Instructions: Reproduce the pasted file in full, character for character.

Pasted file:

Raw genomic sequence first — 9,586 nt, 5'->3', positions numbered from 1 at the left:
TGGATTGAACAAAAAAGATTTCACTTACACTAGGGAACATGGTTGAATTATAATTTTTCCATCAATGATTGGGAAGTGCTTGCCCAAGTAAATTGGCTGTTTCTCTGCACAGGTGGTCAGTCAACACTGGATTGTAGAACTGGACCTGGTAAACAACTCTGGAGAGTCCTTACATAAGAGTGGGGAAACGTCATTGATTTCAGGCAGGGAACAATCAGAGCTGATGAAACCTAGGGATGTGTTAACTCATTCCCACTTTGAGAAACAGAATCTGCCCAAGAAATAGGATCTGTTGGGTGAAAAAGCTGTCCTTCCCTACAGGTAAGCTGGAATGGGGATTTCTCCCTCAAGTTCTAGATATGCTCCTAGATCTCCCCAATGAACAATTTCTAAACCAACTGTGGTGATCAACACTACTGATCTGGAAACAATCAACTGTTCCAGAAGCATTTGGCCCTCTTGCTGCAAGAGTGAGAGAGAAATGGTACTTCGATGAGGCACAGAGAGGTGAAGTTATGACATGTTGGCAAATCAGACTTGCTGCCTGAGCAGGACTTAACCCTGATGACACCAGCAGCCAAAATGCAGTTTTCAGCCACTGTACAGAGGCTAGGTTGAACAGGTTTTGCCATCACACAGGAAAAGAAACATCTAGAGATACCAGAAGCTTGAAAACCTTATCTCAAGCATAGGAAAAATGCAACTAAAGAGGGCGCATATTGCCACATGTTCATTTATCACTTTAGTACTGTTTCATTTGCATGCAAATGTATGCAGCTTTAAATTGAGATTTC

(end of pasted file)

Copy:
Raw genomic sequence first — 9,586 nt, 5'->3', positions numbered from 1 at the left:
TGGATTGAACAAAAAAGATTTCACTTACACTAGGGAACATGGTTGAATTATAATTTTTCCATCAATGATTGGGAAGTGCTTGCCCAAGTAAATTGGCTGTTTCTCTGCACAGGTGGTCAGTCAACACTGGATTGTAGAACTGGACCTGGTAAACAACTCTGGAGAGTCCTTACATAAGAGTGGGGAAACGTCATTGATTTCAGGCAGGGAACAATCAGAGCTGATGAAACCTAGGGATGTGTTAACTCATTCCCACTTTGAGAAACAGAATCTGCCCAAGAAATAGGATCTGTTGGGTGAAAAAGCTGTCCTTCCCTACAGGTAAGCTGGAATGGGGATTTCTCCCTCAAGTTCTAGATATGCTCCTAGATCTCCCCAATGAACAATTTCTAAACCAACTGTGGTGATCAACACTACTGATCTGGAAACAATCAACTGTTCCAGAAGCATTTGGCCCTCTTGCTGCAAGAGTGAGAGAGAAATGGTACTTCGATGAGGCACAGAGAGGTGAAGTTATGACATGTTGGCAAATCAGACTTGCTGCCTGAGCAGGACTTAACCCTGATGACACCAGCAGCCAAAATGCAGTTTTCAGCCACTGTACAGAGGCTAGGTTGAACAGGTTTTGCCATCACACAGGAAAAGAAACATCTAGAGATACCAGAAGCTTGAAAACCTTATCTCAAGCATAGGAAAAATGCAACTAAAGAGGGCGCATATTGCCACATGTTCATTTATCACTTTAGTACTGTTTCATTTGCATGCAAATGTATGCAGCTTTAAATTGAGATTTC